ALMOST two-thirds of university applicants in Scotland would delay their studies if tuition fees were introduced, a new poll has revealed.

Research firm Progressive polled Scottish university applicants living in Scotland on behalf of the University and College Union (UCU) and found 63% would be more likely to defer university this year if they had to pay tuition fees.

Around 26% of respondents who provided more detail said they would not be able to go to university because of the fees.

23% said it would no difference to them and 3% said they would opt for a university outside of Scotland while 11% said they did not know.

UCU said the poll showed how tuition fees would lead to a reduction in the number of students entering university – and at a time when the number of international students in Scotland looks set to plummet.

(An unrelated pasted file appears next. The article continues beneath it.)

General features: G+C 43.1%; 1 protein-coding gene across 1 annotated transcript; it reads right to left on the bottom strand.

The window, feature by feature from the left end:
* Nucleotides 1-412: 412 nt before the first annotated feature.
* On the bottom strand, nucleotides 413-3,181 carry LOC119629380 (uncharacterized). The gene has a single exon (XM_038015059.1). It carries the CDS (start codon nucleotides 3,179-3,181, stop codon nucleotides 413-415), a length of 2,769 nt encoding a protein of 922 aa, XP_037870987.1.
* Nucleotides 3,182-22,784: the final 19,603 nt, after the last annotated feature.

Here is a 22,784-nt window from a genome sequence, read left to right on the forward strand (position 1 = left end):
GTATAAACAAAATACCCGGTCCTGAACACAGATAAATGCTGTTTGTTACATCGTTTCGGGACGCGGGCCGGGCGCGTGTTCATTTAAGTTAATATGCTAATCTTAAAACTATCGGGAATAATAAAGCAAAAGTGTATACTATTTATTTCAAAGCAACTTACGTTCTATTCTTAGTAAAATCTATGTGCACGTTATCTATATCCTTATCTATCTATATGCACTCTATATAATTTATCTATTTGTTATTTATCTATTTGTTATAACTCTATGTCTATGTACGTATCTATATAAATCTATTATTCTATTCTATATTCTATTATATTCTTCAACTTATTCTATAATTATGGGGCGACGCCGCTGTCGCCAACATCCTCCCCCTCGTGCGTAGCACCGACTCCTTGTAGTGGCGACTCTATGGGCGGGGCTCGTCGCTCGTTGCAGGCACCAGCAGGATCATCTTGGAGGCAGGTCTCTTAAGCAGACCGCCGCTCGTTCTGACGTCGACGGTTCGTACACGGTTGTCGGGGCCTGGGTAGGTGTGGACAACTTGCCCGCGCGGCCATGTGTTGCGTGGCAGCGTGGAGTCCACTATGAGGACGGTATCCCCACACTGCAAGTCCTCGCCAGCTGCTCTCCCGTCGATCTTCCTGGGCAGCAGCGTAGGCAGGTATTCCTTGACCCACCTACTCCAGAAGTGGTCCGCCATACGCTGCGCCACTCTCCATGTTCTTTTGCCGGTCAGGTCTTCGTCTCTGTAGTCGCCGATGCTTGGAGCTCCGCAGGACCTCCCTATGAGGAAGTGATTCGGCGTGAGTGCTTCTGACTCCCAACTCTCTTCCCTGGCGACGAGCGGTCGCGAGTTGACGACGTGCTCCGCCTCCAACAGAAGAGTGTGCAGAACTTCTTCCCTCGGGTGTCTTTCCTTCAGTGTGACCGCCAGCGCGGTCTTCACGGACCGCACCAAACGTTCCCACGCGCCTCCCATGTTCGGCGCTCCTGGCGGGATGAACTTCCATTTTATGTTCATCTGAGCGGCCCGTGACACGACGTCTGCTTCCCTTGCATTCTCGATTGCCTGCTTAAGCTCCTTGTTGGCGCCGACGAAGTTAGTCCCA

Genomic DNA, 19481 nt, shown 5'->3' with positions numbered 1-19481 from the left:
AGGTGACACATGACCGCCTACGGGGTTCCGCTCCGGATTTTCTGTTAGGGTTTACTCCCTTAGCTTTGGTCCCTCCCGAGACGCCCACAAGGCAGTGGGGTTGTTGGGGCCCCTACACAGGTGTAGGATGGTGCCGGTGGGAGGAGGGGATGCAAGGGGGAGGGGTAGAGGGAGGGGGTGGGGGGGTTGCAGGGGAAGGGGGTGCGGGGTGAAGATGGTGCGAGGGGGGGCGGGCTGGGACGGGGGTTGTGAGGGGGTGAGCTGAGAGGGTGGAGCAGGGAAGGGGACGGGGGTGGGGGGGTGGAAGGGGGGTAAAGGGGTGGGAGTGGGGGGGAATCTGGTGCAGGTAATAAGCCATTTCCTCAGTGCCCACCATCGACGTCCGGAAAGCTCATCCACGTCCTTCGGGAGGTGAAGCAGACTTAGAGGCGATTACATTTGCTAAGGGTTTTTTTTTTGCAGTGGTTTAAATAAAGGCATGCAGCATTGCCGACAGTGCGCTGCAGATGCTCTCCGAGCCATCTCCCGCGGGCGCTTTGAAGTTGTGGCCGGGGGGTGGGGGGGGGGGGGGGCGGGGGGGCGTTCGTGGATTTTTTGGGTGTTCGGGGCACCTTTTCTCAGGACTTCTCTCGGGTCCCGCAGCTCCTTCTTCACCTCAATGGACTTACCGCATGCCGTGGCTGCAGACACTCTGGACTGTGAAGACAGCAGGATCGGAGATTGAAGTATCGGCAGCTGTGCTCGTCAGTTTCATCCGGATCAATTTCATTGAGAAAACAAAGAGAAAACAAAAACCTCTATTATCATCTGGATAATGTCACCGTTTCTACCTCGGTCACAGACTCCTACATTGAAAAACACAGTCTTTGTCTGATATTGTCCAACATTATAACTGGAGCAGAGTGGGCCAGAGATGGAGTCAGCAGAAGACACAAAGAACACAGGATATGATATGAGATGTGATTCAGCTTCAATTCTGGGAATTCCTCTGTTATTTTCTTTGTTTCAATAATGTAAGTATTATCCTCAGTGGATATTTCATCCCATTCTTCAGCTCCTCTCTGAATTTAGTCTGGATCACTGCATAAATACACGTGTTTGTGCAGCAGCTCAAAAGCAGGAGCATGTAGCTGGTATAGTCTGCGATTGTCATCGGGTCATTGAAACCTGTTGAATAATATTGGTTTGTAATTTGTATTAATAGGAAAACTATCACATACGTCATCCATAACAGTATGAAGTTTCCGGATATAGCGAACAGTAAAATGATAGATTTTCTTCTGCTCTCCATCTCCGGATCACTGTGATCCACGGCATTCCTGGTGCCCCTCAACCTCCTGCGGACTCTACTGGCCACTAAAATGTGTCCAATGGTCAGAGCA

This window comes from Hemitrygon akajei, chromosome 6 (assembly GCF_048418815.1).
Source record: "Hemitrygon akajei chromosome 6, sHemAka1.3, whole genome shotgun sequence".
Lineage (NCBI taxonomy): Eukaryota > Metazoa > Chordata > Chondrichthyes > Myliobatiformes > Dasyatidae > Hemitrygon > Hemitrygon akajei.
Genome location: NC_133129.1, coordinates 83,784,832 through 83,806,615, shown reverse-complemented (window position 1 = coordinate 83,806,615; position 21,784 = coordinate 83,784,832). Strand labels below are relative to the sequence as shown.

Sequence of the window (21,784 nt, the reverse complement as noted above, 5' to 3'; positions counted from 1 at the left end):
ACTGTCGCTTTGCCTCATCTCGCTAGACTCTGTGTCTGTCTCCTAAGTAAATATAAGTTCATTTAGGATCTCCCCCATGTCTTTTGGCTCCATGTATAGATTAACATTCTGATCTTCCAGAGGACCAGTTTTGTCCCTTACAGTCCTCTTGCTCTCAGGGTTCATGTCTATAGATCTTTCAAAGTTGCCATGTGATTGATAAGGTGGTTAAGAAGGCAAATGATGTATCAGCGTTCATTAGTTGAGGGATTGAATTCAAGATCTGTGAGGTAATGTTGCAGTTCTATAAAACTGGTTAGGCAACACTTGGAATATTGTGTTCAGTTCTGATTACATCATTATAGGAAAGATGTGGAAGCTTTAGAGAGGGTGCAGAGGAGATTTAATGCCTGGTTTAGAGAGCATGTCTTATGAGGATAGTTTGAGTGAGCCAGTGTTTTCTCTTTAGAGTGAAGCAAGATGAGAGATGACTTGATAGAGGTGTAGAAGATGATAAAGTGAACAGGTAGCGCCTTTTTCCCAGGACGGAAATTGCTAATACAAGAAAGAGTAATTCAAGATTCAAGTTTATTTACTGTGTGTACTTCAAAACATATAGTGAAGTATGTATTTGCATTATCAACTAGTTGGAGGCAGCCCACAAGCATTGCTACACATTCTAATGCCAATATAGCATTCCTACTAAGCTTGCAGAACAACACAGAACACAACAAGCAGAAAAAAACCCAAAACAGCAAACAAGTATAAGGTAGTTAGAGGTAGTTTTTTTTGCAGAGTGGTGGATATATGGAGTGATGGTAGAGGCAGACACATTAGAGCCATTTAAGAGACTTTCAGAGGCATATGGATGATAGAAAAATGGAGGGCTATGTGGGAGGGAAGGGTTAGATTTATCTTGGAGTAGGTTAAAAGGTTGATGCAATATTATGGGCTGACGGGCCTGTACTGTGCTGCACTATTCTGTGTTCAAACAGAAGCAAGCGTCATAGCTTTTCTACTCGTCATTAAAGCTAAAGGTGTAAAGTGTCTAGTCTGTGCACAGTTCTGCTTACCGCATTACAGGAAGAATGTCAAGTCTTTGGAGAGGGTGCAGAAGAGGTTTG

UCU Scotland official Mary Senior said: “As well as it being morally wrong to charge students for tuition, we can also now say with confidence that it makes no economic sense. Bringing back tuition fees - either upfront or after graduation - would damage Scottish universities' finances.

“Universities across the UK are in crisis with forecasts of a catastrophic fall in the number of international students. 

“We need to do everything we can to support universities in the coming months as they are integral to finding a vaccine for Covid-19 and in driving the economy forward nationally, and as anchor institutions in their local communities. 

“As well as the Scottish and UK governments stepping in to help, the key to keeping universities going is maintaining student numbers and not deterring potential applicants. 

“This poll highlights how charging tuition fees for students in Scotland would lead to a further reduction in the number of students, rather than provide additional income for universities.”

Progressive polled 313 applicants between June 8 and 15.